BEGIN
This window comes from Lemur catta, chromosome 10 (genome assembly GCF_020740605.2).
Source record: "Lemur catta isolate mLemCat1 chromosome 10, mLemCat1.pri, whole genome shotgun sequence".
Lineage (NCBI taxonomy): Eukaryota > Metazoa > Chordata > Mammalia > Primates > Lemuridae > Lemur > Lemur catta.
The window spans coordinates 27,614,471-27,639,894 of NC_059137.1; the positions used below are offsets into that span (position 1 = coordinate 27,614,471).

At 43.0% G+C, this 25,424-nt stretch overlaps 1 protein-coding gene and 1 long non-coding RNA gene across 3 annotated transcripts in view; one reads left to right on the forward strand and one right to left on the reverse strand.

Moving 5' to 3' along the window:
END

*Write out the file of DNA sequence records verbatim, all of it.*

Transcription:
This window comes from Lemur catta, chromosome 10 (genome assembly GCF_020740605.2).
Source record: "Lemur catta isolate mLemCat1 chromosome 10, mLemCat1.pri, whole genome shotgun sequence".
Lineage (NCBI taxonomy): Eukaryota > Metazoa > Chordata > Mammalia > Primates > Lemuridae > Lemur > Lemur catta.
The window spans coordinates 27,614,471-27,639,894 of NC_059137.1; the positions used below are offsets into that span (position 1 = coordinate 27,614,471).

At 43.0% G+C, this 25,424-nt stretch overlaps 1 protein-coding gene and 1 long non-coding RNA gene across 3 annotated transcripts in view; one reads left to right on the forward strand and one right to left on the reverse strand.

Moving 5' to 3' along the window: